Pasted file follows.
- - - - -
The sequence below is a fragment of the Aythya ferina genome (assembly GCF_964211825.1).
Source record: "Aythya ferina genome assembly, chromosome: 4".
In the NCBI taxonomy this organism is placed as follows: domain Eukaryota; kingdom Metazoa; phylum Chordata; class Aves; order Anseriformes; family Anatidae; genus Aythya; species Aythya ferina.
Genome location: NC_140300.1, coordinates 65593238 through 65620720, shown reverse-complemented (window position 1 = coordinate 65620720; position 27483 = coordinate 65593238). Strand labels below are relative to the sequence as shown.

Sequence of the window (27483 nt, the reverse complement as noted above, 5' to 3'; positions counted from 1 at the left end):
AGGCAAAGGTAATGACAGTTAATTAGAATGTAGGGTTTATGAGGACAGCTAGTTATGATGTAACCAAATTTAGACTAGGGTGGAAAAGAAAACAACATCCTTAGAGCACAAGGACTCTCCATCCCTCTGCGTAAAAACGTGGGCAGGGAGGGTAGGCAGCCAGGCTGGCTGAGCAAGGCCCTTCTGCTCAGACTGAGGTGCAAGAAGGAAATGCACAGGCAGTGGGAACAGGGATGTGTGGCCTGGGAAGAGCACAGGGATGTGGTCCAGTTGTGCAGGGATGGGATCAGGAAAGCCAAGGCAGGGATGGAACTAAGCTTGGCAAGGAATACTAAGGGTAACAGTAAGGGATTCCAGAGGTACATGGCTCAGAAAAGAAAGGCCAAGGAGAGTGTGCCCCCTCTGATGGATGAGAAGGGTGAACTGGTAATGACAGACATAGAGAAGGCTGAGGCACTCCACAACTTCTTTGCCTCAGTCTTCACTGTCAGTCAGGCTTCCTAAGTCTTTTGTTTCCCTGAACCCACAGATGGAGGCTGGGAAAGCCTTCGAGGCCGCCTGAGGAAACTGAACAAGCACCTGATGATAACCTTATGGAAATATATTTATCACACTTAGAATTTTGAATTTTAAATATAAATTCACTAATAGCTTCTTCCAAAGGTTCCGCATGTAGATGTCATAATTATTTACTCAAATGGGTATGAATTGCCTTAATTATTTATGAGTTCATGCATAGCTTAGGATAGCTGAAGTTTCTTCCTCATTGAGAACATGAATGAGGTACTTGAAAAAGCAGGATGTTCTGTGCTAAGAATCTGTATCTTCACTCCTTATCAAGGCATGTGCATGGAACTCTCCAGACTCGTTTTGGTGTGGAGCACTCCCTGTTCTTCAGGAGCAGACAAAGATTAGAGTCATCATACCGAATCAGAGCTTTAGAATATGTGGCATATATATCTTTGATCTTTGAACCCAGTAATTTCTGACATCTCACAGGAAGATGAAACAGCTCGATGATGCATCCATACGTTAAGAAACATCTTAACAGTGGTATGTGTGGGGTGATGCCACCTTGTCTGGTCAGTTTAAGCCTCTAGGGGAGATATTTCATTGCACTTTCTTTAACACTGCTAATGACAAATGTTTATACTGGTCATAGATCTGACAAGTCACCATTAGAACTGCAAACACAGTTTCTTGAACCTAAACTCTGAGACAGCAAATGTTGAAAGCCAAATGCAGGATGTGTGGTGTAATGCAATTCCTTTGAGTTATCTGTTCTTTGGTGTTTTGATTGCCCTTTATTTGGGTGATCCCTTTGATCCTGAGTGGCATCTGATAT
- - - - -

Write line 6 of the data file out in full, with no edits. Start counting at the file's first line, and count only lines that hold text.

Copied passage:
AGGCAAAGGTAATGACAGTTAATTAGAATGTAGGGTTTATGAGGACAGCTAGTTATGATGTAACCAAATTTAGACTAGGGTGGAAAAGAAAACAACATCCTTAGAGCACAAGGACTCTCCATCCCTCTGCGTAAAAACGTGGGCAGGGAGGGTAGGCAGCCAGGCTGGCTGAGCAAGGCCCTTCTGCTCAGACTGAGGTGCAAGAAGGAAATGCACAGGCAGTGGGAACAGGGATGTGTGGCCTGGGAAGAGCACAGGGATGTGGTCCAGTTGTGCAGGGATGGGATCAGGAAAGCCAAGGCAGGGATGGAACTAAGCTTGGCAAGGAATACTAAGGGTAACAGTAAGGGATTCCAGAGGTACATGGCTCAGAAAAGAAAGGCCAAGGAGAGTGTGCCCCCTCTGATGGATGAGAAGGGTGAACTGGTAATGACAGACATAGAGAAGGCTGAGGCACTCCACAACTTCTTTGCCTCAGTCTTCACTGTCAGTCAGGCTTCCTAAGTCTTTTGTTTCCCTGAACCCACAGATGGAGGCTGGGAAAGCCTTCGAGGCCGCCTGAGGAAACTGAACAAGCACCTGATGATAACCTTATGGAAATATATTTATCACACTTAGAATTTTGAATTTTAAATATAAATTCACTAATAGCTTCTTCCAAAGGTTCCGCATGTAGATGTCATAATTATTTACTCAAATGGGTATGAATTGCCTTAATTATTTATGAGTTCATGCATAGCTTAGGATAGCTGAAGTTTCTTCCTCATTGAGAACATGAATGAGGTACTTGAAAAAGCAGGATGTTCTGTGCTAAGAATCTGTATCTTCACTCCTTATCAAGGCATGTGCATGGAACTCTCCAGACTCGTTTTGGTGTGGAGCACTCCCTGTTCTTCAGGAGCAGACAAAGATTAGAGTCATCATACCGAATCAGAGCTTTAGAATATGTGGCATATATATCTTTGATCTTTGAACCCAGTAATTTCTGACATCTCACAGGAAGATGAAACAGCTCGATGATGCATCCATACGTTAAGAAACATCTTAACAGTGGTATGTGTGGGGTGATGCCACCTTGTCTGGTCAGTTTAAGCCTCTAGGGGAGATATTTCATTGCACTTTCTTTAACACTGCTAATGACAAATGTTTATACTGGTCATAGATCTGACAAGTCACCATTAGAACTGCAAACACAGTTTCTTGAACCTAAACTCTGAGACAGCAAATGTTGAAAGCCAAATGCAGGATGTGTGGTGTAATGCAATTCCTTTGAGTTATCTGTTCTTTGGTGTTTTGATTGCCCTTTATTTGGGTGATCCCTTTGATCCTGAGTGGCATCTGATAT